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The Human Factor

The Human Factor
CHIEF WARRANT OFFICER 2 JAMES IRONS
8/229th Attack Reconnaissance Battalion
Fort Knox, Kentucky


(Author’s note: The names used in this article have been changed to protect the privacy of those involved in this incident.)

“Beat the heat” — those three words used to remind me of my early days in the military. Beating the heat could be the difference between life and death at Fort Jackson, South Carolina. However, this historic motivational quote took on a whole new meaning following what I consider to be the scariest moments of my deployment.

It all began in late February 2010 when I reported to the Apache Longbow course at Fort Rucker, Alabama. Before we even began classes, we had to prove we were ready. Each of us had to demonstrate an emergency procedures and limitations test to the instructor pilots. They didn’t even want to know our names until we proved to them we had learned Chapters 5 and 9 of the - 10. This was the importance placed on those two chapters of the Longbow’s manual. I was prepared and scored 100 out of 100. The training never slacked, and the IPs challenged us daily. I had received word my unit was scheduled for deployment immediately following my graduation and that was all the motivation I needed.

As scheduled, we deployed a month after I completed the training and returned to my unit. There was no fear. Chapters 5 and 9 were ingrained in my mind and I had all the confidence in the world. Little did I know that heat would cause the electrical systems of the aircraft to respond in ways not covered in the manual.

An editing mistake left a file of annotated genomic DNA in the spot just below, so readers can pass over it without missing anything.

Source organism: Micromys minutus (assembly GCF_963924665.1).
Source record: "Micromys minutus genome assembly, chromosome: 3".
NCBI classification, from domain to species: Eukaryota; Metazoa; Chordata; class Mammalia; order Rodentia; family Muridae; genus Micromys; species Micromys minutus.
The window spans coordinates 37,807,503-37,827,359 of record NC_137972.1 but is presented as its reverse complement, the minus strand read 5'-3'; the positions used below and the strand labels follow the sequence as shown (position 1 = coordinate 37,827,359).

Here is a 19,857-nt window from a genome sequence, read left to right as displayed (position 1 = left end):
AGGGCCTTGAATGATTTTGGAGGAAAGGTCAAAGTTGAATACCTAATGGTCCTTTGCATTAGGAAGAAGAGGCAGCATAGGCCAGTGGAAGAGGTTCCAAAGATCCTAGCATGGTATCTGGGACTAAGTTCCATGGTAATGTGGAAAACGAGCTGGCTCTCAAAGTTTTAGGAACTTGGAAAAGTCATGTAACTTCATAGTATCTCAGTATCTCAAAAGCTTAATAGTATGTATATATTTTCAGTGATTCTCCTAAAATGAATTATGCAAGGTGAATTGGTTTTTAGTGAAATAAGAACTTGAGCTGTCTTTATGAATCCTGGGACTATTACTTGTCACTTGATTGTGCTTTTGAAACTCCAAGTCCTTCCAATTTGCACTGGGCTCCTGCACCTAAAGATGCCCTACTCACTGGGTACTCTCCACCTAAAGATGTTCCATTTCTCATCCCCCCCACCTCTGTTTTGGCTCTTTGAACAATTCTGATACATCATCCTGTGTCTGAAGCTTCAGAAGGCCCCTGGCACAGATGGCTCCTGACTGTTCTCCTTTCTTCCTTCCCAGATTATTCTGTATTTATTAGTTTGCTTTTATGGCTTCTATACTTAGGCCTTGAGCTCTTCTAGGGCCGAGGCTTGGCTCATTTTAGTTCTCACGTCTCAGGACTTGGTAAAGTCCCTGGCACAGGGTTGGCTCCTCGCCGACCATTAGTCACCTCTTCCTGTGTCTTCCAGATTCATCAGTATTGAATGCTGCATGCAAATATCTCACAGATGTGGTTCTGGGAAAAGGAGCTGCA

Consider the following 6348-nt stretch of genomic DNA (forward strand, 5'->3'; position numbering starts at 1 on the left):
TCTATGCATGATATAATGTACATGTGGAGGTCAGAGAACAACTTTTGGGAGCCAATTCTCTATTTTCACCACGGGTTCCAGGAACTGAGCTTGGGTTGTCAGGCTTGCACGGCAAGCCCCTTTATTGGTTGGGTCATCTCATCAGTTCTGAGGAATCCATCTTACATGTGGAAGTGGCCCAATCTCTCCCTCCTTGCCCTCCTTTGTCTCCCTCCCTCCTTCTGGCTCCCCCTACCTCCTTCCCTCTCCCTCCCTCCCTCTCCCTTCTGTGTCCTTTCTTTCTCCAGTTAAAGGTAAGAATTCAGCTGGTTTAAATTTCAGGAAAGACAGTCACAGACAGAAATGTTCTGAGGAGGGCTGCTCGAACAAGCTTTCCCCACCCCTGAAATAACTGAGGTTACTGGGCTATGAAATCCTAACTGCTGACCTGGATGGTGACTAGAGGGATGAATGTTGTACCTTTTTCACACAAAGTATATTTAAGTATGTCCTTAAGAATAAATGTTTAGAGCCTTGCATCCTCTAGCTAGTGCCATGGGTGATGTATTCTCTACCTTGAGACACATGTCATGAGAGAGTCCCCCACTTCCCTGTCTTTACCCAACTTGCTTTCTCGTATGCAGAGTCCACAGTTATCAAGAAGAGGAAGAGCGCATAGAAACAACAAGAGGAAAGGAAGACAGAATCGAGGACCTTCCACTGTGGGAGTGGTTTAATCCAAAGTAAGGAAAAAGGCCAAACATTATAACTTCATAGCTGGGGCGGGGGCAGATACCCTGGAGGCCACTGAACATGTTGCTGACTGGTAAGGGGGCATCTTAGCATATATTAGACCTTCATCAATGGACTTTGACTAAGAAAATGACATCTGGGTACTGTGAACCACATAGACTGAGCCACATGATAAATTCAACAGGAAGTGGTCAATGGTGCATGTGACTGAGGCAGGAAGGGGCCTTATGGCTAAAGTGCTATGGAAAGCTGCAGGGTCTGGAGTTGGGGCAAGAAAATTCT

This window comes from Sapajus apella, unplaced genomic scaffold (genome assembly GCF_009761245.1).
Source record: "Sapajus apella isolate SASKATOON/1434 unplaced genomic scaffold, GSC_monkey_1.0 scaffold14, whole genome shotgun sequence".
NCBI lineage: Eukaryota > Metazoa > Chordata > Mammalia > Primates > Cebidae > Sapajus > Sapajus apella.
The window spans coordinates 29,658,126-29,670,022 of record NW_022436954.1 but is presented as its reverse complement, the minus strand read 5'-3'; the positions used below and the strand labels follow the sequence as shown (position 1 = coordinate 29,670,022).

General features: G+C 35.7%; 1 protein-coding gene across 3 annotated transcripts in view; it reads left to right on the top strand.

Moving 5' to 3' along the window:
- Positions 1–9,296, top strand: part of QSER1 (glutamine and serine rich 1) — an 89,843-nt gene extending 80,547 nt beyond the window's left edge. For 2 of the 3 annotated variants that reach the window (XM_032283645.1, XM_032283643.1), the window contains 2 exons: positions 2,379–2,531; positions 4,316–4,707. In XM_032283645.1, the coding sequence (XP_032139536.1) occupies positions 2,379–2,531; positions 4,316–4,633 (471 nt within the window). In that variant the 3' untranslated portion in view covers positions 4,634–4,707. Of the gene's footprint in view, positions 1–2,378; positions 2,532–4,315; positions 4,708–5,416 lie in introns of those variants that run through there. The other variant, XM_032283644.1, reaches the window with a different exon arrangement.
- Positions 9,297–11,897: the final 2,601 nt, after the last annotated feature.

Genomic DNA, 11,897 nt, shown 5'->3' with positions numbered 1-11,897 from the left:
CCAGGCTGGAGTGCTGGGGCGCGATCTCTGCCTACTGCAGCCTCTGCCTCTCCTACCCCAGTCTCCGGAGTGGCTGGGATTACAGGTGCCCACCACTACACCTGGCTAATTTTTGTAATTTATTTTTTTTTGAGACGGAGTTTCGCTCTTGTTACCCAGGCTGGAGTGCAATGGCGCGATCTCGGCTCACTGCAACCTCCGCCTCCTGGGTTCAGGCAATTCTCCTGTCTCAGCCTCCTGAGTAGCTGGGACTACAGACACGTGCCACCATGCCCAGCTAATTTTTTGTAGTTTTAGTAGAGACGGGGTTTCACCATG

We were on a routine night mission over the friendly skies of Baghdad. I was the co-pilot gunner in the front seat and Chief Warrant Officer 2 Smith was the pilot in command in the back seat. Our company commander was the CPG in the trail aircraft.

Our aircraft unexpectedly bucked, the rotor spooled up and the audio warning system sounded off with, “Rotor RPM High, Rotor RPM High.” Smith and I knew from Chapter 9 that these were indications of an engine overspeed. He adjusted the collective and reduced the indicated power lever as directed by Chapter 9. This should have solved the problem, but it didn’t.

Instead, our “RPM High” was replaced with the dreaded “RPM Low.” We quickly brought the power lever back to fly as we entered an autorotational decent. “RPM Low” went away and was immediately followed by “Engine One Out.” Next, we received a call from our wingman asking why we had entered an unannounced rapid descent from 1,200 feet altitude. I quickly replied, “We’ve lost an engine and we’re turning back for base.” We called back to base, declared an emergency and cautiously flew the Longbow home.

This was by far the scariest 10 minutes of my life. This series of events wasn’t covered in school. No instructor had sat me down and said, “James, when it hits the fan, be ready to use your engineering mind. Things are going to happen that can’t be explained in Chapter 9.” Fear of the unknown was what worried me the most.

After hours of research and troubleshooting, we were told the heat made the electrical components do crazy things. My life changed that night. I lost faith in my aircraft. It was a strong reminder that it doesn’t matter how advanced they get because at the end of the day, it’s the human factor that keeps them in the air.

                                                         
  • 1 September 2014
  • Author: Army Safety
  • Number of views: 10696
  • Comments: 0
Categories: On-DutyAviation
Tags: aviation
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